In this week’s Voices of the Industry, Jeff Klaus, GM of Data Center Software Solutions at Intel DCM, explores where to look for automation opportunities in the data center.
The promise of automation looms large over many industries in 2017. For many data center managers and IT professionals, automation has already been a major asset to their day-to-day lives. For others, automation remains an untapped resource for increasing IT efficiency and infrastructure capabilities. Regardless of where your data center team may be along the spectrum, below are some best practices for implementing or continuing your automation strategy within the data center.
Start Small and Build
Making the switch from manual to automated tasks doesn’t have to happen overnight, and it’s unlikely that 100% of your processes within the data center will all be automated. Start with concentrated segments of your infrastructure that are simple to establish and likely to yield the largest time or cost-savings. There’s always room to expand, but if done incorrectly at the start, tasks that were supposed to be automated now turn into massive manual time sinks that put the entire IT team on their back foot.
For teams that have already begun implementing automated processes, do you have an accurate, holistic picture of how it’s going? Press pause to evaluate where early investments have seen a positive return and think strategically about how to build out this offering to other segments of your infrastructure that make the most sense.
Speaking of Building…
As data centers continue to sprawl across the world, IT teams bear the brunt of these expansion efforts. Automation has one of its best use cases in this setting – improving times for new servers to be deployed, configuring that hardware with the existing network, expediting software installation, and more.Jeff Klaus - Making the switch from manual to automated tasks doesn’t have to happen overnight. #datacentersClick To Tweet
Automation can also help data center managers maintain control over infrastructure they can’t support around the clock in-person. As the sever sprawl continues to increase and data centers sprout up to meet the demand for more storage, computing power and higher traffic capacities, the ability for a data center manager to manage various data center’s remotely is becoming increasingly important.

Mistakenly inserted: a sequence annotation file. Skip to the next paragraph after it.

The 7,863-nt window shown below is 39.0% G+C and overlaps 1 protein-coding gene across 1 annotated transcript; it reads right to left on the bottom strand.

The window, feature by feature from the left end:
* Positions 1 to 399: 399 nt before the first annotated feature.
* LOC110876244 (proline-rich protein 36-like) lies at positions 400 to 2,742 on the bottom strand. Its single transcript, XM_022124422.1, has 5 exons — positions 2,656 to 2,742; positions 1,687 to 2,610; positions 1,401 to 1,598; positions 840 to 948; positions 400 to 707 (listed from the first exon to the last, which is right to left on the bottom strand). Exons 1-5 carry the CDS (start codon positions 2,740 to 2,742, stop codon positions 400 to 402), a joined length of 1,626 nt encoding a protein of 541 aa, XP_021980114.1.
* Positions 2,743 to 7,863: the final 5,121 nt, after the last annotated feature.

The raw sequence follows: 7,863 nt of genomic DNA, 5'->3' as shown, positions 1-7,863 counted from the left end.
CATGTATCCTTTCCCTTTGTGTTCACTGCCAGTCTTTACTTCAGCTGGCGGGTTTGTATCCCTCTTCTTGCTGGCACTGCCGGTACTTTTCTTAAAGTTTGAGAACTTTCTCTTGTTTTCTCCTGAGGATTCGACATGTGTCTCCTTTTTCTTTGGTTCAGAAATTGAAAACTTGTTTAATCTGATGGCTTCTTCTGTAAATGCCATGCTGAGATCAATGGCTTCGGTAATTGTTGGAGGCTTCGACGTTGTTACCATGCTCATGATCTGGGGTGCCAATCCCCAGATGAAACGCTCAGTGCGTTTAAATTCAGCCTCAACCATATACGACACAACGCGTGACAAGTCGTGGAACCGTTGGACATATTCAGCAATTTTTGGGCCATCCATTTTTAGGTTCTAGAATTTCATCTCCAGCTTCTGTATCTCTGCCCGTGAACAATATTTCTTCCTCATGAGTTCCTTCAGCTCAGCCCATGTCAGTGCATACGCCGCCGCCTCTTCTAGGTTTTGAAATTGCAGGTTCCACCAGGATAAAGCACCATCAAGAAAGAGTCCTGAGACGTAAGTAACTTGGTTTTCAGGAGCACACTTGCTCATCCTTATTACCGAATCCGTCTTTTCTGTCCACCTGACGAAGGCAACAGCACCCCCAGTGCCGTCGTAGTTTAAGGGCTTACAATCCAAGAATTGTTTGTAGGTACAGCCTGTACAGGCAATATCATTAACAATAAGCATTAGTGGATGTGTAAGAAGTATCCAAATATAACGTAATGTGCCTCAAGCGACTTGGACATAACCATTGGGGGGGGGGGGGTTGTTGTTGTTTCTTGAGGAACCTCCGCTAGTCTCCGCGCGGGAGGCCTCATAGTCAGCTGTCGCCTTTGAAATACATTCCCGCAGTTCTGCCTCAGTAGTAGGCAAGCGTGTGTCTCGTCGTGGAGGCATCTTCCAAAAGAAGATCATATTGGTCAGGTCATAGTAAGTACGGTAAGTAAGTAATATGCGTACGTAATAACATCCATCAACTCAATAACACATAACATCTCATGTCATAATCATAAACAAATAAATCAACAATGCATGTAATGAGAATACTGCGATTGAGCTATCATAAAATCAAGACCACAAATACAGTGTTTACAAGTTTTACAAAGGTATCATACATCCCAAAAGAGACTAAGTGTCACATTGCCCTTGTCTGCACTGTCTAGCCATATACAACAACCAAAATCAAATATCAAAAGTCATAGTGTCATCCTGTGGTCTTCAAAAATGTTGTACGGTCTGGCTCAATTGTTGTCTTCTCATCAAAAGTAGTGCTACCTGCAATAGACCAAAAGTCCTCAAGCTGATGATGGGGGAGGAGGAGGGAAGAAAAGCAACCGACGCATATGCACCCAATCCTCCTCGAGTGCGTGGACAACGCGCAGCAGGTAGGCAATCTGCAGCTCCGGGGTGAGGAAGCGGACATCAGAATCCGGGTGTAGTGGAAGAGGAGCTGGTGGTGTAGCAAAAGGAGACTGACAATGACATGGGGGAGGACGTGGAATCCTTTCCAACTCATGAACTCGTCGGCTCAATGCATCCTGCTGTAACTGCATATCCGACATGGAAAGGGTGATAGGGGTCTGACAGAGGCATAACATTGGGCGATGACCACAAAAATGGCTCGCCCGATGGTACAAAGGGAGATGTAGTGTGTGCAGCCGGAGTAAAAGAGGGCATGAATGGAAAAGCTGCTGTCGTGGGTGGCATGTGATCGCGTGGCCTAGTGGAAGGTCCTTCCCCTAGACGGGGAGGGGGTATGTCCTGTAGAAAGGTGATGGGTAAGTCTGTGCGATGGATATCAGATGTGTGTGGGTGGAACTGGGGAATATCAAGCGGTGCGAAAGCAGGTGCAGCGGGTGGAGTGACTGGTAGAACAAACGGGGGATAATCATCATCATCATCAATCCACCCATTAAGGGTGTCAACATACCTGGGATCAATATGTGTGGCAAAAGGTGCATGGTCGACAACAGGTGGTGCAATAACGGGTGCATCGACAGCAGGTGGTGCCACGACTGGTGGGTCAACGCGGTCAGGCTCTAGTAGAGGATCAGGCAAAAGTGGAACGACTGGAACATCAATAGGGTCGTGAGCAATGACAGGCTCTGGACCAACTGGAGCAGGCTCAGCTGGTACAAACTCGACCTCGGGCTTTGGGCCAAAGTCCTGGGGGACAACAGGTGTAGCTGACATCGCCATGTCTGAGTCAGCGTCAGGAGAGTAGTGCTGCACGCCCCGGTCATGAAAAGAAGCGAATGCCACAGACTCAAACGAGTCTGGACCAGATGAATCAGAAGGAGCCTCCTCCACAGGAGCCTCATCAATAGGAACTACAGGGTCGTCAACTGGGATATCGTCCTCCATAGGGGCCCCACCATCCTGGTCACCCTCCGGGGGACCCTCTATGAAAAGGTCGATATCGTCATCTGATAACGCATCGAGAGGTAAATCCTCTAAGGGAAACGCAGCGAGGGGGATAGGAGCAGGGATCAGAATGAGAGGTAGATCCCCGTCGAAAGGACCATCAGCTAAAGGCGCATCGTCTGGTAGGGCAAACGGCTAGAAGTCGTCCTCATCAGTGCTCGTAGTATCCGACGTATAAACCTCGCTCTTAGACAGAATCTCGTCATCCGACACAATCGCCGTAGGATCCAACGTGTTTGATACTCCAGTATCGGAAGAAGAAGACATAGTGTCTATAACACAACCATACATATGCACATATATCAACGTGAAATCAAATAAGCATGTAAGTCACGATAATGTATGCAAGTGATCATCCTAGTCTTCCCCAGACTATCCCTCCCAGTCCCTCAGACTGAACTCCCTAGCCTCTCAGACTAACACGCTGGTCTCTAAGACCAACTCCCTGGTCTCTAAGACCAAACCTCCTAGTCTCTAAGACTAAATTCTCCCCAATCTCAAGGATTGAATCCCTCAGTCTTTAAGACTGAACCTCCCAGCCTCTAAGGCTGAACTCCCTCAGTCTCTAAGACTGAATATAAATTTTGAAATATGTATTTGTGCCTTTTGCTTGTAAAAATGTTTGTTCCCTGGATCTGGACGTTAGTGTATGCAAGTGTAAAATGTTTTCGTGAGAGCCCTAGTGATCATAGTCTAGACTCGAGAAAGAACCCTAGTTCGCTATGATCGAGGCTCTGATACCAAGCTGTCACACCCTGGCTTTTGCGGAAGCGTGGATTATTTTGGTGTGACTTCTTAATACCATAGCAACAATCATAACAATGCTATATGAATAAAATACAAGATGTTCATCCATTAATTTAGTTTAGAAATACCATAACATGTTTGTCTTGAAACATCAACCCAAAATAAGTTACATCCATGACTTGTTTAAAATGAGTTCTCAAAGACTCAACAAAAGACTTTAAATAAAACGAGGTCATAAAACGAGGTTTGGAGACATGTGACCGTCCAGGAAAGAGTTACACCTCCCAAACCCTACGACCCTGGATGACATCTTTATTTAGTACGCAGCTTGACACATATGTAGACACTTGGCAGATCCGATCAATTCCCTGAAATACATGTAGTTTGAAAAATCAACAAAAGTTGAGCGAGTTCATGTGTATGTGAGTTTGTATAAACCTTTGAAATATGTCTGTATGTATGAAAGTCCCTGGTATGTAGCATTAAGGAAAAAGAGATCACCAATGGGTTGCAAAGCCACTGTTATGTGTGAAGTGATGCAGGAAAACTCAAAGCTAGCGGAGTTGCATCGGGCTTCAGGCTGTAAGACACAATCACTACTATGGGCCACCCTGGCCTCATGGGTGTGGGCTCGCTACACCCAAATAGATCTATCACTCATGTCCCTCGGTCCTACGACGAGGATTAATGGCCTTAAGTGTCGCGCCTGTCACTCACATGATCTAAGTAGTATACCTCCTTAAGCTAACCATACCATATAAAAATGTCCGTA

When Done Right, Automation Can Mitigate Human Error
That wonderful IT team we keep bragging about performance? In reality, human error is inevitable – especially when it comes to rudimentary or repetitive tasks that require lower attention to detail and leave the door open for oversights. Automation can help mitigate these mistakes, reduce large-scale outages, and free technicians to address higher priority items on the docket.
Listen To Your TeamAutomation can help data center managers maintain control over infrastructure they can’t support 24/7 in-person. Click To Tweet
Whether you’re just starting or well into your automation transition, take the time to engage with your teams and solicit feedback about these changes. Understand where inefficient processes and time-intensive tasks are watering down manpower that could be better spent elsewhere. Determine a realistic starting point or additions to current automation capabilities with input from your team in the trenches. The best implementations of any new program those where buy in happens across the team – ensuring not only utilization but also consistency across the organization. After all, the IT and data center team overseeing the data center is the group with the best understanding of how these systems operate on a day-to-day basis.
Creating an ‘A’ Grade Automation Strategy
Automation is poised to explode across a variety of industries and data center infrastructure management is certainly one of those areas. Enterprises across the globe have already begin to master basic automation projects, look for more complex, robust systems and tasks with the ultimate goal of passing the torch from the hands of IT professionals and data center managers over to automation. The human touch and intervention is still a vital component of successful data center management, and will always be a necessary component to maintaining any data center environment – but automation opportunities in the data center offer clear benefits that will continue to be wielded by the frontrunners of DCIM.
How is your team implementing automation within your data center environment?
Jeff Klaus is the GM of Data Center Software Solutions at Intel DCM.